by Eric Berget & Andy Schiemo
Dashe & Thomson's award-winning creative director, Eric Berget, explains how to use images creatively in your eLearning design. Beware the floating rectangle!
Full transcript below! (Though you won't see the awesome examples without watching!)
Hey guys, in this video I want to take a look at how to use images creatively in your next eLearning design. Let’s go!
Before we get into the how, let’s just back up and just look at the why. It’s important to remember when we talk about the aesthetics of an eLearning, it’s not about making something pretty just for the sake of making something pretty. We’re not trying to be creative just to show off our creativity. Right? Good design communicates. And when we’re creating eLearning, what we’re trying to do is train, we’re trying to communicate, we’re trying to improve performance.
So now that that’s out of the way, here’s five quick tips on how to creatively use images in your next eLearning design.
Number one. It’s an over-arching tip. Be unified in the images that you’re using. Whether it’s graphics or images, that’s going to make the biggest difference of any choice that you’re making, any aesthetic choice that you’re making.
So what are we talking about here? So if in your project, you’re using stock photography or internal assets like photography that you’ve taken, it’s important to take a look at those and see how do they work together. You know maybe you’re pulling from stock photo sites and internal photos. How do they work together? And what are some ways you can make them feel like they work together? They’re not just coming from completely different style and look and feel, and color tones, and things like that.
Number two. Use black and white. I’ll often, if I have photos from stock photography that don’t quite match each other, that seem like they’ve been taken with a little bit different tone and texture to the photo, and I want them to look unified, I’ll convert both of them to black and white. Use that as a unifying style throughout the course. It can be a really effective and classy way to bring unity to that visual.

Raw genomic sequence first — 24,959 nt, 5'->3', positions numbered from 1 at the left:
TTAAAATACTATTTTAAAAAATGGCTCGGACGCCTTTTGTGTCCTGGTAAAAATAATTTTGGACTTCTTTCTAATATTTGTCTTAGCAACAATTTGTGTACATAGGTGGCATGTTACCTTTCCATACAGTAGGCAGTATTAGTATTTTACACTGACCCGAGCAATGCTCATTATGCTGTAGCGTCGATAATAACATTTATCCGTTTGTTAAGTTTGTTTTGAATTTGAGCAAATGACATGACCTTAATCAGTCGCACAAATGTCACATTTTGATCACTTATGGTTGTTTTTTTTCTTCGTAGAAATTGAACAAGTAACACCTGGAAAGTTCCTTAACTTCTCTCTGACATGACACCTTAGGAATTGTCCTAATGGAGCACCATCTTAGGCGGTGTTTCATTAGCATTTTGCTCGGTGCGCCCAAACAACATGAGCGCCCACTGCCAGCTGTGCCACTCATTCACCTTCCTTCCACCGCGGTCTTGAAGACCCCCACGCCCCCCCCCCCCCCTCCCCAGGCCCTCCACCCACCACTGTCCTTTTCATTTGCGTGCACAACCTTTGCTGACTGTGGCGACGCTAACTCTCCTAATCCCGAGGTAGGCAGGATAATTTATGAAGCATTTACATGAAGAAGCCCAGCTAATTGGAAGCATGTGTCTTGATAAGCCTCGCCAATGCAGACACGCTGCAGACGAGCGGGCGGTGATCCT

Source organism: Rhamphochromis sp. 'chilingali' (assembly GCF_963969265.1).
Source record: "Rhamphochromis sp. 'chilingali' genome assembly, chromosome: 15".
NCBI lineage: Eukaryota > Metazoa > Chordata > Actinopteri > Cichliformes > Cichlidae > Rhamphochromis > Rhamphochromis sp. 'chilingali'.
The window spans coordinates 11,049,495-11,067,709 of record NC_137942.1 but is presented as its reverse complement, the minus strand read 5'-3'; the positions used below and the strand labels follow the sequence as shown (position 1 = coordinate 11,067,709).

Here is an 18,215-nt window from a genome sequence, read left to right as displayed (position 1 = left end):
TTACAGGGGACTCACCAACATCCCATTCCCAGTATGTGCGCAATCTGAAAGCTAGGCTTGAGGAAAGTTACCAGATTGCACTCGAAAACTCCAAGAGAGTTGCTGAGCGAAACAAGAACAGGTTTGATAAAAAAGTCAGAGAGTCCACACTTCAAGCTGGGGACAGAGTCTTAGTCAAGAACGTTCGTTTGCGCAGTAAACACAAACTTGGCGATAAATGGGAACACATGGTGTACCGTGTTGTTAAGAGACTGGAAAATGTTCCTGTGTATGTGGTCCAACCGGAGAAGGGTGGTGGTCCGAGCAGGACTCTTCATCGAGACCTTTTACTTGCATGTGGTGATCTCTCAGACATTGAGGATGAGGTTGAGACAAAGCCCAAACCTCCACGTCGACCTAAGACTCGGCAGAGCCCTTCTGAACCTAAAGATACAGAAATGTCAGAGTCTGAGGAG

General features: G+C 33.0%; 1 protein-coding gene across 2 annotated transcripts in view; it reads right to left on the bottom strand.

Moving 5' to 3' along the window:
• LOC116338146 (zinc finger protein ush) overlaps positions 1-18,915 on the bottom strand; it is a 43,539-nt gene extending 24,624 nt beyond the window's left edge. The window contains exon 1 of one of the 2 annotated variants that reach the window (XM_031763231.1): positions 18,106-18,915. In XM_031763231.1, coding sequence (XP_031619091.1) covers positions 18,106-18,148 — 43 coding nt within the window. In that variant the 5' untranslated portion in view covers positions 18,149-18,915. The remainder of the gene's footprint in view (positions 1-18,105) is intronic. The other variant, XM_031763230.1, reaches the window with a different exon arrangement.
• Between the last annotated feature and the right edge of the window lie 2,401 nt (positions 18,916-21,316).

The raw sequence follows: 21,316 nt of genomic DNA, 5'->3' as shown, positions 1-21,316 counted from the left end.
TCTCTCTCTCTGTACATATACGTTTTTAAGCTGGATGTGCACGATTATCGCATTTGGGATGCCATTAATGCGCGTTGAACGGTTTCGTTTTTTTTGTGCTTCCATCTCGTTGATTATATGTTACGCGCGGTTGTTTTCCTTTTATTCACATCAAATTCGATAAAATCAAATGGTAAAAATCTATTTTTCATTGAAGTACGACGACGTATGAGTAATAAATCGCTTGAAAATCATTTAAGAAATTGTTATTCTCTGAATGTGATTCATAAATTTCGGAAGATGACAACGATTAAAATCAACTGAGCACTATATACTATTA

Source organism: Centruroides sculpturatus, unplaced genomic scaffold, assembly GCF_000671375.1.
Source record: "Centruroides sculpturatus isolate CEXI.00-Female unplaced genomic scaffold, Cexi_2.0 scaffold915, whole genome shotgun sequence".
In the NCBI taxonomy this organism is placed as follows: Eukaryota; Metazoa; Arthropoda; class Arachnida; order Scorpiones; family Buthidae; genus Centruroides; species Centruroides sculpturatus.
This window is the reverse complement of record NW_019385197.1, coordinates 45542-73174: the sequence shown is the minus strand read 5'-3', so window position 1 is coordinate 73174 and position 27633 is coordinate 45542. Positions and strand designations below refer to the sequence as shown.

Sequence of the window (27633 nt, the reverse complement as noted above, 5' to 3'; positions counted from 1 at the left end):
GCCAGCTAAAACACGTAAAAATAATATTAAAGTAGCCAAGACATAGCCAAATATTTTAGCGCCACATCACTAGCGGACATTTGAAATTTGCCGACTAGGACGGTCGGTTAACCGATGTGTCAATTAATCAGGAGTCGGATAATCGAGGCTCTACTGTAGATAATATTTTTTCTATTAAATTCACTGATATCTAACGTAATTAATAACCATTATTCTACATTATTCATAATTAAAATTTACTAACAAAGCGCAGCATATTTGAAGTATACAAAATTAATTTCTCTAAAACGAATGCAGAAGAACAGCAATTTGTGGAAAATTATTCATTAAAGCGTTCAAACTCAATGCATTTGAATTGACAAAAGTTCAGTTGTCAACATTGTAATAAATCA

Number three. Give your photos and images a color tint. This can be another way to unify images or photos in your eLearning projects. And you can see it here with these four photos. They’re each given that similar tint, and you can see on the slides here as that look is carried through the module. It really gives it a branded look by having this color tint, while still having those images incorporated.
Tip numbers four and tip number five both have to do with avoiding the floating rectangle. What I mean by that is, you’ve all seen that layout, we’ve all used it, which is the bullet points on the left, or the text on the left, and the floating rectangle on the right. Nothing inherently wrong with this layout, but it can be very redundant and just boring.
So tip number four: Use images with a white background. So with a slide you have like this, by finding a white background or cutout images, I can balance out that text on the left, but in a way that is little more classy and just includes more variety than the floating rectangle.
Number five: Soften the edges of the photo so that it blends smoothly with the rest of the slide. And again, just another example of a way to add variety so that not all of your slides that are basic image text slides, they’re not all floating rectangle, bullet points, left, right, again and again and again.
So in summary: Number one overarching tip, think about unity, or the images that you’re pulling together. Really try to get unity in the images and graphics that you’re using. Number two: Use black and white. That’s a good way to have unity, it’s classy, everybody loves black and white. Number three: Put a color tint on your images. Again, so that to achieve unity and to have a way to incorporate brand. Number four is to find images that have a white background to avoid the floating rectangle. And number five, soften the edges of your image and let it blend smoothly into the rest of the slide.
All right that was five quick tips. Hope you find something useful you can use on your next eLearning design. All right, we’ll see you next time.